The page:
NEW YORK—The Pew Charitable Trusts praised the United Nations General Assembly’s adoption today, by consensus, of a resolution to launch an intergovernmental conference to negotiate an international treaty that will protect the high seas.
The high seas make up the nearly two-thirds of the world’s ocean in areas beyond national jurisdiction; they extend outside the boundaries of exclusive economic zones and have few rules or coordinated management mechanisms. The treaty, which would be the first of its kind related to marine protections, would address the need for a cohesive global system to coordinate the conservation and sustainable use of marine biodiversity and to account for the impact of human activities on the high seas, including fishing and shipping. It would also pave the way for the creation of marine protected areas (MPAs) and fully protected marine reserves on the high seas, which would protect key areas of biodiversity from extractive and damaging activities.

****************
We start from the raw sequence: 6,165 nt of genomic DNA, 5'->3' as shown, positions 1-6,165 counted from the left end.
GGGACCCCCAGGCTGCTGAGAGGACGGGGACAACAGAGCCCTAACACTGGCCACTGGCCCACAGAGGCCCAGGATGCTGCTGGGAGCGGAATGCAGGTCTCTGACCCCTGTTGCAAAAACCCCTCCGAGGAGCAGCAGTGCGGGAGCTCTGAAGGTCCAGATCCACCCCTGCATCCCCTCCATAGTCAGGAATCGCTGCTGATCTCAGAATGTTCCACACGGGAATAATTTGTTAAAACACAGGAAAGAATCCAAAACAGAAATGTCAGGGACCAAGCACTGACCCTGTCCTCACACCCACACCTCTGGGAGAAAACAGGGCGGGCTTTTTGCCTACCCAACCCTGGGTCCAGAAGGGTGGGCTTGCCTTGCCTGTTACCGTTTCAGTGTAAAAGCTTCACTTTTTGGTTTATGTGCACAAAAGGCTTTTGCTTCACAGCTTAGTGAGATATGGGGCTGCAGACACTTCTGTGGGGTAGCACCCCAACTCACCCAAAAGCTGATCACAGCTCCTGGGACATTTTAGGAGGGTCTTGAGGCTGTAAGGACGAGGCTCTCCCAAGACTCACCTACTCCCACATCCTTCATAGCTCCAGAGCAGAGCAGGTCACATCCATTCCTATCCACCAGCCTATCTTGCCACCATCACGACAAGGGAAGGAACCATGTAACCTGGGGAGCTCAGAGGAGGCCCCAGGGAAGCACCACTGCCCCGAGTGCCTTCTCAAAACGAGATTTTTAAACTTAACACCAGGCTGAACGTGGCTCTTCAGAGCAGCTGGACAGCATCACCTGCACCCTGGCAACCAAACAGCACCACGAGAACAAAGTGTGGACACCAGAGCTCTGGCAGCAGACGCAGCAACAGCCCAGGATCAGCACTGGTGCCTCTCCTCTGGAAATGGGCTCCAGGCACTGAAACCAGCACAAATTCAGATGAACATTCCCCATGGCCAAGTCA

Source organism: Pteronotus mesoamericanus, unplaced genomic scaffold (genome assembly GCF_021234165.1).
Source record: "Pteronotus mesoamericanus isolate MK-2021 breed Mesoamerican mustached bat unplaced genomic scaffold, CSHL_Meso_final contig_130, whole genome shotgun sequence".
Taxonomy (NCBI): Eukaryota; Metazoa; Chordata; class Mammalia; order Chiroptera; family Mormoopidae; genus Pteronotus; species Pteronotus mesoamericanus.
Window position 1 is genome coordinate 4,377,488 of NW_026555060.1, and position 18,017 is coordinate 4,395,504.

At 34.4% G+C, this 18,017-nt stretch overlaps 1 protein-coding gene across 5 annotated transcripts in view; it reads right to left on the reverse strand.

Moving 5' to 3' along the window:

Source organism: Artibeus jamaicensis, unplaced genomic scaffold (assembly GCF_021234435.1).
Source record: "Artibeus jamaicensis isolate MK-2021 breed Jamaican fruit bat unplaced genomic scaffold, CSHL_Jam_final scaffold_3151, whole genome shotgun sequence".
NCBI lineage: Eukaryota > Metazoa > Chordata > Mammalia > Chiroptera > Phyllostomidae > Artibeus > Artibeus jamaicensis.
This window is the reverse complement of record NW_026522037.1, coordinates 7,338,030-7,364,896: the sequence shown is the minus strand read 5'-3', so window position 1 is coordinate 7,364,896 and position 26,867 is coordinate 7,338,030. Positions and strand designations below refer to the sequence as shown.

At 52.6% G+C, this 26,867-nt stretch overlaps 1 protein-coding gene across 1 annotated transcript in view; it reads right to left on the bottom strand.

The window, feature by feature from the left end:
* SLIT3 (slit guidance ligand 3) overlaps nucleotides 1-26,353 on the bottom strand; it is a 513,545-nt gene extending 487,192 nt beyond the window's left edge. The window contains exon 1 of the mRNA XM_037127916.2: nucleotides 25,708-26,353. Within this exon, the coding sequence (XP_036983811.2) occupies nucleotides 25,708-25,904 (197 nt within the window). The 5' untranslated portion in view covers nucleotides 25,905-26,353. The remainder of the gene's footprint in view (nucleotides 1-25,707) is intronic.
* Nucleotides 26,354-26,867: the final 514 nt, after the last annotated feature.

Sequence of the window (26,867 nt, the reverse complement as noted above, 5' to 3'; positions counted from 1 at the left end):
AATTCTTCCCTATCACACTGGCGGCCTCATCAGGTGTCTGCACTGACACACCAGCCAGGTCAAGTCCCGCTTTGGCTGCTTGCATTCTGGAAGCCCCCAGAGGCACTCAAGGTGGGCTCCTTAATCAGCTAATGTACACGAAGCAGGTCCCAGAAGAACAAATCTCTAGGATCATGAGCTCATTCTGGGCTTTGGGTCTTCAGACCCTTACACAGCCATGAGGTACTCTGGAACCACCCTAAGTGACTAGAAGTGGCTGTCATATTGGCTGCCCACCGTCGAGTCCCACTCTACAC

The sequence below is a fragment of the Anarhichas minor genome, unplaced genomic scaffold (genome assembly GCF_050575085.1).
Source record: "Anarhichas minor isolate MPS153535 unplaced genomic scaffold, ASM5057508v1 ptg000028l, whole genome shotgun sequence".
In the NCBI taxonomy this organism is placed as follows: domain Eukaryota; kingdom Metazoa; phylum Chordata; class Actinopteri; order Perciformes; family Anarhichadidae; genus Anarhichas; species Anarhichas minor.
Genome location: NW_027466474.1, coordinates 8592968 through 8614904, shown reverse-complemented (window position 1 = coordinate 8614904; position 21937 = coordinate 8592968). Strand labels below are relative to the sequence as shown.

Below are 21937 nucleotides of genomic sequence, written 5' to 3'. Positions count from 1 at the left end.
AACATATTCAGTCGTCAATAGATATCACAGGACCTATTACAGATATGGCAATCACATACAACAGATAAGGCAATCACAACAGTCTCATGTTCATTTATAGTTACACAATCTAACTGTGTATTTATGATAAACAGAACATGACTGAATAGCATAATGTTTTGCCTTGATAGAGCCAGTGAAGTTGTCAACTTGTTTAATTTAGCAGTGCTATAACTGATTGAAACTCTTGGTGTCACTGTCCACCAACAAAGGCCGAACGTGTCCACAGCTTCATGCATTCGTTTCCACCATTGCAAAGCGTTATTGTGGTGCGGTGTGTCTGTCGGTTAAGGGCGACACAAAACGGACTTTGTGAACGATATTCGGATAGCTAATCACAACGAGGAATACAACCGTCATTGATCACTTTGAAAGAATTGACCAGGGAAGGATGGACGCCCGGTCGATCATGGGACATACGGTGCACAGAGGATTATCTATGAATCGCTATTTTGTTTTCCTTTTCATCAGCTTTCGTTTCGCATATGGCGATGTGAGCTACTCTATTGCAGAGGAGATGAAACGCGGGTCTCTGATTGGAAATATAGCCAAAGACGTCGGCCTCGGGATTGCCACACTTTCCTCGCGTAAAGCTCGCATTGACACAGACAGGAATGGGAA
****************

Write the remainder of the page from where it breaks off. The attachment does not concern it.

Liz Karan, director of Pew’s campaign to protect ocean life on the high seas, issued the following statement:
“The United Nations’ action today is recognition of the urgent need to protect biodiversity on the high seas. These ocean areas beyond national jurisdiction provide billions of dollars annually to global fisheries and shipping as well as ecosystem services such as carbon storage, and now the international community has reached agreement that the many diverse species that exist there are worthy of protection.
“After more than 10 years of discussion, it is encouraging that United Nations member states unanimously agreed to move forward in 2018 with negotiations for an international agreement that would fill the gaps in ocean management to ensure protection for marine life on the high seas.
“The international community, including scientists and members of the International Union for Conservation of Nature (IUCN), agrees that at least 30 percent of the world’s ocean should be set aside in MPAs and reserves to achieve a sustainable ocean. Protecting biodiversity on the high seas will be a key component of moving toward this goal.
“We encourage member states to heed the science and sustain the current momentum to finalize the treaty text no later than 2020.”
The Pew Charitable Trusts is driven by the power of knowledge to solve today’s most challenging problems. Learn more at www.pewtrusts.org.